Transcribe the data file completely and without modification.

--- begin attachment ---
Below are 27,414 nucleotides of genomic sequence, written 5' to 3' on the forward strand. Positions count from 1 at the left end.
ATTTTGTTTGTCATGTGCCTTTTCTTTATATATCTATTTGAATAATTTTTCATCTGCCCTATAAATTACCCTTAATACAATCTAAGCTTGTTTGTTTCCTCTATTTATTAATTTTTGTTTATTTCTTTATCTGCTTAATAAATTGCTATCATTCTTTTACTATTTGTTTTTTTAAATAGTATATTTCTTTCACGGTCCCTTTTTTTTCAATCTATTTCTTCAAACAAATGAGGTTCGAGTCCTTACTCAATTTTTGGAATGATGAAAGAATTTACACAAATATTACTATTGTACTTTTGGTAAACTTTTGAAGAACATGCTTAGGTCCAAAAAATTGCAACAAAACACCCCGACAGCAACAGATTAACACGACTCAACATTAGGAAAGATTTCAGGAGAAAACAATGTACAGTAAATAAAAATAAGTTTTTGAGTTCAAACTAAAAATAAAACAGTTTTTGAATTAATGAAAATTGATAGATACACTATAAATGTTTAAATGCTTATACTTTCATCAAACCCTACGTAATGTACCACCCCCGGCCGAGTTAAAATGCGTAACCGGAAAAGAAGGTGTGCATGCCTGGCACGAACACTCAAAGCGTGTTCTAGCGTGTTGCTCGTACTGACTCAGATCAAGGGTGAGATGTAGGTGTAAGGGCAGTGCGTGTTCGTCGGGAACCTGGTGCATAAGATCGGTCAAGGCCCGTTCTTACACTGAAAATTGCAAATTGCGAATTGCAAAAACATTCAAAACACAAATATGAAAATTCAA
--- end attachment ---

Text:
Below are 27,414 nucleotides of genomic sequence, written 5' to 3' on the forward strand. Positions count from 1 at the left end.
ATTTTGTTTGTCATGTGCCTTTTCTTTATATATCTATTTGAATAATTTTTCATCTGCCCTATAAATTACCCTTAATACAATCTAAGCTTGTTTGTTTCCTCTATTTATTAATTTTTGTTTATTTCTTTATCTGCTTAATAAATTGCTATCATTCTTTTACTATTTGTTTTTTTAAATAGTATATTTCTTTCACGGTCCCTTTTTTTTCAATCTATTTCTTCAAACAAATGAGGTTCGAGTCCTTACTCAATTTTTGGAATGATGAAAGAATTTACACAAATATTACTATTGTACTTTTGGTAAACTTTTGAAGAACATGCTTAGGTCCAAAAAATTGCAACAAAACACCCCGACAGCAACAGATTAACACGACTCAACATTAGGAAAGATTTCAGGAGAAAACAATGTACAGTAAATAAAAATAAGTTTTTGAGTTCAAACTAAAAATAAAACAGTTTTTGAATTAATGAAAATTGATAGATACACTATAAATGTTTAAATGCTTATACTTTCATCAAACCCTACGTAATGTACCACCCCCGGCCGAGTTAAAATGCGTAACCGGAAAAGAAGGTGTGCATGCCTGGCACGAACACTCAAAGCGTGTTCTAGCGTGTTGCTCGTACTGACTCAGATCAAGGGTGAGATGTAGGTGTAAGGGCAGTGCGTGTTCGTCGGGAACCTGGTGCATAAGATCGGTCAAGGCCCGTTCTTACACTGAAAATTGCAAATTGCGAATTGCAAAAACATTCAAAACACAAATATGAAAATTCAA